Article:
HIDDEN DENTAL INFECTION AND HEART DISEASE
You could have a dental infection and and not even know it!
A dental infection in the root of a tooth can increase your chances of heart disease, even if you don’t have any symptoms. These types of hidden dental infections are extremely common. Infections often go undetected until routine dental x-rays are taken and the infection is apparent. Most commonly, a root canal is indicated. Sometimes, the tooth is beyond repair and is recommended for extraction.
Dr. John Liljestrand, from the University of Helinski reports that “acute coronary syndrome is 2.7 times more common among patients with untreated teeth in need of root canal treatment than among patients without this issue.” This study was done at the Department of Oral and Maxillofacial Diseases of the University of Helsinki and published in the Journal of Dental Research.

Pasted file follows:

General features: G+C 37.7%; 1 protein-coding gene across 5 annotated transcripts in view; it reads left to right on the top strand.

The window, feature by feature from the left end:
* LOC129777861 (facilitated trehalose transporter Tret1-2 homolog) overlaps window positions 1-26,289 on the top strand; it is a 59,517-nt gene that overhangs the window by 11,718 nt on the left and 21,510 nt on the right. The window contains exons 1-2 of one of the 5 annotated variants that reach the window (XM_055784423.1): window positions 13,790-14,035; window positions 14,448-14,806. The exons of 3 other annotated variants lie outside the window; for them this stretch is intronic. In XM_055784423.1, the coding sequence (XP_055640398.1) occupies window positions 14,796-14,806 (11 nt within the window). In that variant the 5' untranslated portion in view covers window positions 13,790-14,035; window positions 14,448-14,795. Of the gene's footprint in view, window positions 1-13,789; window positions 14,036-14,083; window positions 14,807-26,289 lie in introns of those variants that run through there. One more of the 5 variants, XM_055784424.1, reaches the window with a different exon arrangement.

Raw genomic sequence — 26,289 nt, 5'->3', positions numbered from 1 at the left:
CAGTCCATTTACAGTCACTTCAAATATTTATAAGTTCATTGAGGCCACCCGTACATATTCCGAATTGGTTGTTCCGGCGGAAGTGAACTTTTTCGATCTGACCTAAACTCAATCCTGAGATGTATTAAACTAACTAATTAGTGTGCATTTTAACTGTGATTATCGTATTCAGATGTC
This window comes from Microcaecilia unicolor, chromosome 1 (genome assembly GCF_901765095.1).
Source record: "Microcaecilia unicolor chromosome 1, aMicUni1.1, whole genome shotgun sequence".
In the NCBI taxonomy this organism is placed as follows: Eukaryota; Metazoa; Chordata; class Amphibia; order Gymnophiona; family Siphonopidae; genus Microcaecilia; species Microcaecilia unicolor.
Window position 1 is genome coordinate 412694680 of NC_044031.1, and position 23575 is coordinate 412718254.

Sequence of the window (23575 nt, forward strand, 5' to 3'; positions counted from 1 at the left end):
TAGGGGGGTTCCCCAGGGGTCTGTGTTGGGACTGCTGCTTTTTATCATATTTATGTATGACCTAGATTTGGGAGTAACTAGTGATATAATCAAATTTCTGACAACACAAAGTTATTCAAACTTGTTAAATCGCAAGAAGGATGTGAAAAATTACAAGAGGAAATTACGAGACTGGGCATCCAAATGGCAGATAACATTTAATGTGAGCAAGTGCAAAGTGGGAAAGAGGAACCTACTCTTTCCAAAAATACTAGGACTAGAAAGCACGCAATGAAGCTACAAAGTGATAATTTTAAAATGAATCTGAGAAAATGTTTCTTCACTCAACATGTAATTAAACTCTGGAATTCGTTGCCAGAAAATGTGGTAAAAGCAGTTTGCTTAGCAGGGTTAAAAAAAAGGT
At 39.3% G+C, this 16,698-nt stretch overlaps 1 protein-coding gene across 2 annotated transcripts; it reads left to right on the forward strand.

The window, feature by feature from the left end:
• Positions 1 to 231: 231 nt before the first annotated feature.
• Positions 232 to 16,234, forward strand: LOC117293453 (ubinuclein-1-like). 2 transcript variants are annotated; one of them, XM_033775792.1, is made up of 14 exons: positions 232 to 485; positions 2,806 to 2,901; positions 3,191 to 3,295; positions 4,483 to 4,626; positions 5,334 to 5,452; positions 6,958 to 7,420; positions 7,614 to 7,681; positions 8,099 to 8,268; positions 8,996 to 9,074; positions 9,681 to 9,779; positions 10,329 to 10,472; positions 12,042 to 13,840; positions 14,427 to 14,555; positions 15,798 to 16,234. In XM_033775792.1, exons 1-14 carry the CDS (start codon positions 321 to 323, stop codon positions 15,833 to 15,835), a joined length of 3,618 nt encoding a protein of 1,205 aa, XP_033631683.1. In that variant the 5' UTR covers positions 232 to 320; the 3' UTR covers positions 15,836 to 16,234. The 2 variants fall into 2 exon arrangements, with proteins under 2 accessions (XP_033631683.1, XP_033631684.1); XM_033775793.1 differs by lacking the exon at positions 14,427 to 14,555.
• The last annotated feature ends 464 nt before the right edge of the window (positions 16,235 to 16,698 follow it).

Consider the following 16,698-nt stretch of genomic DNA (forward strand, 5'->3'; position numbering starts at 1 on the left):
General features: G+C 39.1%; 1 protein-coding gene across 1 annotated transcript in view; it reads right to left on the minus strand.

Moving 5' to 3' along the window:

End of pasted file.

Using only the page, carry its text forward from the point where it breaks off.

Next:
Cavities are the most common culprit in tooth root infection or infection of the dental pulp. Researchers are finding more and more evidence that connects dental infection to other chronic systemic disorders. For example periodontitis is an inflammatory disease causing low-grade inflammation. This inflammation is considered a risk factor for diabetes, coronary artery disease, low-weight births, rheumatoid arthritis and even certain types of cancer. Root tip infections in teeth appear to cause low-grade inflammation as well. Root canal treatment can eliminate the infection and hence the inflammation.
Heart disease causes more that 30% of deaths world-wide. With a healthy diet, exercise, weight control and not smoking, heart disease may be prevented. Treating oral infections can also add to this preventive regimen. Seeing your dentist on a regular basis and review of full mouth x-rays every 3-5 years can also be added to this preventive approach.
If you are seeing a physician for heart issues or planning for any kind of surgery, make sure you have clearance from your dentist or periodontist ruling out any evidence of dental infection. Often, doctors will delay surgery until any or all dental infections are cleared up.
- Posted in Dentist